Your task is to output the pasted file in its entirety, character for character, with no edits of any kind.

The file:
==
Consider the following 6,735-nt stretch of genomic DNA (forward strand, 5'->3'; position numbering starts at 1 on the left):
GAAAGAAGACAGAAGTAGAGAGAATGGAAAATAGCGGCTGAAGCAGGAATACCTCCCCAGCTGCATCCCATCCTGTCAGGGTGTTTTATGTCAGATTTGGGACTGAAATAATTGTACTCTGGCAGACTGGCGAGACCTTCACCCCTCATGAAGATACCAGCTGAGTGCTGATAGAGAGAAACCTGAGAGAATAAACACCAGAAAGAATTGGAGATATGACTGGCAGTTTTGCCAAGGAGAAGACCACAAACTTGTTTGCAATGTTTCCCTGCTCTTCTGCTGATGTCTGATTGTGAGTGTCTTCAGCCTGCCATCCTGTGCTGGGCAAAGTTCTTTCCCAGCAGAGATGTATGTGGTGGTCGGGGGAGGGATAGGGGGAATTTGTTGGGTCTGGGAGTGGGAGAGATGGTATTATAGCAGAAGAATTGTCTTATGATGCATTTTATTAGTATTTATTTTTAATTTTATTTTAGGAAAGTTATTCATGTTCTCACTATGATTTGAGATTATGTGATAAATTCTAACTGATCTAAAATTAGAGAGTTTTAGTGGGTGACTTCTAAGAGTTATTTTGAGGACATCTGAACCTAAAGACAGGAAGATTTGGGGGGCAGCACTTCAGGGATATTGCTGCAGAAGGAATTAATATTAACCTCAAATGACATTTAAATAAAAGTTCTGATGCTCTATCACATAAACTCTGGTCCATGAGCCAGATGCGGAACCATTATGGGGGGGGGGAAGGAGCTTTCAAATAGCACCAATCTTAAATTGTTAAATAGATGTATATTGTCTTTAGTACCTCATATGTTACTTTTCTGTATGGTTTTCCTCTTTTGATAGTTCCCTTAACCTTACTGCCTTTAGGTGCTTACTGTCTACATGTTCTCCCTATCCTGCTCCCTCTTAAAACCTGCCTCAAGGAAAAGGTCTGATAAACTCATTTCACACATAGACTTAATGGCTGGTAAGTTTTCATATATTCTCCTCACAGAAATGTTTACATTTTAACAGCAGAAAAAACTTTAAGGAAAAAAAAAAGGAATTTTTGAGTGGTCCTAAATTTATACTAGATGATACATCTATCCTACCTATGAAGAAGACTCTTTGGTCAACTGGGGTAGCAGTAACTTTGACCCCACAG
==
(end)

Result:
Consider the following 6,735-nt stretch of genomic DNA (forward strand, 5'->3'; position numbering starts at 1 on the left):
GAAAGAAGACAGAAGTAGAGAGAATGGAAAATAGCGGCTGAAGCAGGAATACCTCCCCAGCTGCATCCCATCCTGTCAGGGTGTTTTATGTCAGATTTGGGACTGAAATAATTGTACTCTGGCAGACTGGCGAGACCTTCACCCCTCATGAAGATACCAGCTGAGTGCTGATAGAGAGAAACCTGAGAGAATAAACACCAGAAAGAATTGGAGATATGACTGGCAGTTTTGCCAAGGAGAAGACCACAAACTTGTTTGCAATGTTTCCCTGCTCTTCTGCTGATGTCTGATTGTGAGTGTCTTCAGCCTGCCATCCTGTGCTGGGCAAAGTTCTTTCCCAGCAGAGATGTATGTGGTGGTCGGGGGAGGGATAGGGGGAATTTGTTGGGTCTGGGAGTGGGAGAGATGGTATTATAGCAGAAGAATTGTCTTATGATGCATTTTATTAGTATTTATTTTTAATTTTATTTTAGGAAAGTTATTCATGTTCTCACTATGATTTGAGATTATGTGATAAATTCTAACTGATCTAAAATTAGAGAGTTTTAGTGGGTGACTTCTAAGAGTTATTTTGAGGACATCTGAACCTAAAGACAGGAAGATTTGGGGGGCAGCACTTCAGGGATATTGCTGCAGAAGGAATTAATATTAACCTCAAATGACATTTAAATAAAAGTTCTGATGCTCTATCACATAAACTCTGGTCCATGAGCCAGATGCGGAACCATTATGGGGGGGGGGAAGGAGCTTTCAAATAGCACCAATCTTAAATTGTTAAATAGATGTATATTGTCTTTAGTACCTCATATGTTACTTTTCTGTATGGTTTTCCTCTTTTGATAGTTCCCTTAACCTTACTGCCTTTAGGTGCTTACTGTCTACATGTTCTCCCTATCCTGCTCCCTCTTAAAACCTGCCTCAAGGAAAAGGTCTGATAAACTCATTTCACACATAGACTTAATGGCTGGTAAGTTTTCATATATTCTCCTCACAGAAATGTTTACATTTTAACAGCAGAAAAAACTTTAAGGAAAAAAAAAAGGAATTTTTGAGTGGTCCTAAATTTATACTAGATGATACATCTATCCTACCTATGAAGAAGACTCTTTGGTCAACTGGGGTAGCAGTAACTTTGACCCCACAG